When, on September 22 last year, Rahul Gandhi kicked off the Punjab leg of his ‘discovery of India’ outings with an unscheduled obeisance at the Golden Temple in Amritsar, the symbolism in his quiet pilgrimage was loud and clear. It evoked enormous positive tidings in the Sikh community and was interpreted as the third generation Gandhi scion’s overture to bury the tragic past of 1984, which had not only changed the course of his family’s history but also that of the country.
Six months later, however, his goodwill gesture appears to have been undone by the Congress by fielding Jagdish Tytler and Sajjan Kumar — the two prime accused facing trial in the Delhi anti-Sikh carnage — as its Lok Sabha candidates followed, incredulously, by the CBI clean chit to Tytler. This single act of indiscretion on part of the Congress has re-opened the wounds of the vibrant minority that had long internalised the painful memories and moved on. It has provoked an avalanche of outrage and opprobrium from the Sikhs, most notably in Delhi and Punjab. A quarter century after the national capital witnessed free India’s most diabolic communal carnage — officially 2,733 Sikhs were murdered in less than 72 hours — as a backlash to Indira Gandhi’s assassination, the gory past has been resurrected.
Coming in the midst of high-stakes parliamentary polls, the emotive issue has struck a political chord. The BJP-led NDA and its key ally, the ruling Shiromani Akali Dal (SAD), have lost no time in going ballistic against the Congress, accusing it of “manipulating Tytler’s exoneration by the CBI” and “rewarding” him and Sajjan Kumar. What has provided ammunition to the BJP-SAD offensive is the manner in which the Congress high command went about nominating its riot-tainted sitting MPs as contestants, without even waiting for the CBI to file its report in the court — suggesting that the party was sure of Tytler getting a clean chit.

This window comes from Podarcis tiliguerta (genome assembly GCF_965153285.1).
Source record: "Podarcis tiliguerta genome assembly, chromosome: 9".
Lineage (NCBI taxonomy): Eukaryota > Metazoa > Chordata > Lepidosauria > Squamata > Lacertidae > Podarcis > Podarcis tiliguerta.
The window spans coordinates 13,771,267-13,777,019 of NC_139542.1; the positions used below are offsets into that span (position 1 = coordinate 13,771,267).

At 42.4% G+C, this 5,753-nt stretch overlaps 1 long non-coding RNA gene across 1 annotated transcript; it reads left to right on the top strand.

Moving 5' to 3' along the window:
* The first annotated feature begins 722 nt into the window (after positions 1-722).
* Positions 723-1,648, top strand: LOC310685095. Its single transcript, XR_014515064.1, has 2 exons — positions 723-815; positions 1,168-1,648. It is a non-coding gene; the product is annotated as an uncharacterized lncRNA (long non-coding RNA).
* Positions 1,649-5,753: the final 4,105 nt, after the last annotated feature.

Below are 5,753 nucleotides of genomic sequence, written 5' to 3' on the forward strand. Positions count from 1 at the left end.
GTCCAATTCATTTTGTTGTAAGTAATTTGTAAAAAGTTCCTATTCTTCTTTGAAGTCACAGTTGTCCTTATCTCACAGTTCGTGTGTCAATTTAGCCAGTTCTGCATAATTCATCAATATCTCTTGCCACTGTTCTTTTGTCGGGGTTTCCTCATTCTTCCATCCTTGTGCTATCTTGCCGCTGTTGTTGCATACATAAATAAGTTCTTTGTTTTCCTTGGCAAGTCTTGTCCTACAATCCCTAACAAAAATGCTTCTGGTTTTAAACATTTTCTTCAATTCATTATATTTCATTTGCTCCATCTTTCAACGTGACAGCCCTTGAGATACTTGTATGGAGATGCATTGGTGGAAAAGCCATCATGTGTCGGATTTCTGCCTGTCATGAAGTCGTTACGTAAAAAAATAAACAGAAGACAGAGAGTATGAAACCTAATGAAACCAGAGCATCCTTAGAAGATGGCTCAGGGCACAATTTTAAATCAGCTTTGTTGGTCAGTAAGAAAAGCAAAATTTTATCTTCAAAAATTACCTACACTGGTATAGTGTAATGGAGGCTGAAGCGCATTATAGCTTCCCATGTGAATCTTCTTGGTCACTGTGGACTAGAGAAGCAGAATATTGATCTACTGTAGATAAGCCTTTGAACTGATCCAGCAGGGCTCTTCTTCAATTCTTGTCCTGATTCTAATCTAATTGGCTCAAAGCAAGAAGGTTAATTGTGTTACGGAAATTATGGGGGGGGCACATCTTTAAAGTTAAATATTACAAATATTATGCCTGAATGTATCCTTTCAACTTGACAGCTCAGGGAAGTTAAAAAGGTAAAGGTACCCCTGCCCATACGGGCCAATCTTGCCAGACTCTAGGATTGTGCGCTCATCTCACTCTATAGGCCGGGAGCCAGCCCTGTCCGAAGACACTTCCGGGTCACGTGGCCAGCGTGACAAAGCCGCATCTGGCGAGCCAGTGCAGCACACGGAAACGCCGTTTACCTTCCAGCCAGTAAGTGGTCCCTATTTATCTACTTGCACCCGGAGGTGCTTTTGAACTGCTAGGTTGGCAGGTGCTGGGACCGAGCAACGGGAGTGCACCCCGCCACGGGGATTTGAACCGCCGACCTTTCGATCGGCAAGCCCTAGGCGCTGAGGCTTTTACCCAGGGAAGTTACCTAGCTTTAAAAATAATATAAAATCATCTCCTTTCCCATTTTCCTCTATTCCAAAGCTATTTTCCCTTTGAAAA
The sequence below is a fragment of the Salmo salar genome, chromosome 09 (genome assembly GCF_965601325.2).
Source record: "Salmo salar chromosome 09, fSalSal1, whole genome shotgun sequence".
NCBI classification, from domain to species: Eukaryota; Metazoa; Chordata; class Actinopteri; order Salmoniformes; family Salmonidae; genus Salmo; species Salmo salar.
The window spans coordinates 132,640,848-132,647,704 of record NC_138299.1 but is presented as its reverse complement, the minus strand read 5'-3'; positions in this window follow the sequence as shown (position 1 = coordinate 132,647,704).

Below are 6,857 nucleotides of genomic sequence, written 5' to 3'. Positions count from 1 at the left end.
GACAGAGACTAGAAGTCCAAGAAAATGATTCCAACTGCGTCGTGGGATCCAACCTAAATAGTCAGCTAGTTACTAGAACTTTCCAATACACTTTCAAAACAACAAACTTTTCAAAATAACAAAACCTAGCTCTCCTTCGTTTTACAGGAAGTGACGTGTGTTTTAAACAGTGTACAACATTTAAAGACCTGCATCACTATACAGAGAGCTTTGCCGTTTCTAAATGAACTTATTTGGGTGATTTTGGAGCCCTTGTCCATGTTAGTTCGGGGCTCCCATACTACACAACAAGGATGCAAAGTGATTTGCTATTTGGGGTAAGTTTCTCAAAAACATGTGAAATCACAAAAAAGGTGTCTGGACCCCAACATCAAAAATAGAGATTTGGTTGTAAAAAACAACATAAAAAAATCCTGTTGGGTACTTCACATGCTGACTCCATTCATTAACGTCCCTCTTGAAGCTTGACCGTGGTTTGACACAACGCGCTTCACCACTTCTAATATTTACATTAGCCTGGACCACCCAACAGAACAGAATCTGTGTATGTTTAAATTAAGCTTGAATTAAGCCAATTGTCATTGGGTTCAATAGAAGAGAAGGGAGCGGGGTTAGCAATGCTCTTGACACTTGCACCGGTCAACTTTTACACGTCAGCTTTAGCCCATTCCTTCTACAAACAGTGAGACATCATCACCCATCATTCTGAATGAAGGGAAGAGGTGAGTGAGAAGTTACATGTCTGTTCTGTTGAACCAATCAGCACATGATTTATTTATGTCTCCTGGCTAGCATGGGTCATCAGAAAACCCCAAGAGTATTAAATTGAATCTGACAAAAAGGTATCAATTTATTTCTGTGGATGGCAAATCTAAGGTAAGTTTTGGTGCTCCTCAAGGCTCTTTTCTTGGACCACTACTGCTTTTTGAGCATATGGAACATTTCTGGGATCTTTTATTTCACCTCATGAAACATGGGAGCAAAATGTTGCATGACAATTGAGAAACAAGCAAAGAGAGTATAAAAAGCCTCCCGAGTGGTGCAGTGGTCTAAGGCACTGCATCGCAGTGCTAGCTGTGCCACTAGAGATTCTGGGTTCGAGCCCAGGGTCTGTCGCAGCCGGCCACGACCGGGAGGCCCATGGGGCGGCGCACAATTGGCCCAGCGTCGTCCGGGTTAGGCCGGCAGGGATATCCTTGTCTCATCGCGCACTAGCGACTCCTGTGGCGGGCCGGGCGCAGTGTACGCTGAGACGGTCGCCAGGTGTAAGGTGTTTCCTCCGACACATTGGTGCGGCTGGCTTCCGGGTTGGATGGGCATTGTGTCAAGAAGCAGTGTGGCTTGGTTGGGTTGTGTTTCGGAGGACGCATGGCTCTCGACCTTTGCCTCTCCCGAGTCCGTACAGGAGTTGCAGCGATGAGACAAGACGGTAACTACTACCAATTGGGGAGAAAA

In public life, as in politics, perception matters more than reality. While most of the high-profile dramatis personae of the cataclysmic 1984 riots are long dead, both Tytler and Sajjan Kumar are the only surviving accused who are widely perceived as prime perpetrators of the anti-Sikh pogrom. The Congress attempted to brazen it out with an overly legal “not-guilty-till-convicted” stance. But the re-nomination of both in the name of the “winnability factor” is not morally tenable and hardly squares up with Prime Minister Manmohan Singh’s act of dropping Tytler from his Cabinet after the Nanavati Commission indicted him and recommended a fresh trial. Clearly, the Congress has lost an opportunity to make a clean break with the past.
But, the Congress’s chicanery has only been matched by the crass political expediency of the BJP and Akalis. The saffron party has gone to the extent of promising re-opening of the 1984 riots case if the NDA is voted to power. For the ruling SAD in Punjab, it has been a god-sent opportunity to fight back against the resurgent Congress, which suddenly finds itself on the back foot. Ironically, the Congress is facing renewed Sikh ire while it is seeking votes in Punjab in the name of Manmohan Singh as a Sikh prime ministerial candidate.
Long after its pet slogan of casting the Congress as the worst enemy of the Sikhs lost its relevance and resonance in Punjab politics, the SAD quickly changed tack from pitching its development card as the key poll plank to stirring and stoking passions to consolidate the Sikh vote-bank. While the street protests called by the SAD and voices of the Sikh clergy and radicals are becoming shriller by the day, the Congress office at Jalandhar was attacked by riot victims last week — a grim portent in the high-stakes election campaign.
For the Akalis, already facing the ire of anti-incumbency, the internal upheaval and a spate of defections have only added to their desperation to grab this emotive issue. A jittery Congress has attempted damage-control with former chief minister Amarinder Singh admitting that Tytler’s exoneration is an embarrassment and trying to distance the Punjab Congress from the events. But the party may well have to pay a price in Sikh-dominated constituencies as the blast from the past threatens to mar its electoral prospects.
Ramesh Vinayak is Resident Editor, Hindustan Times, Chandigarh.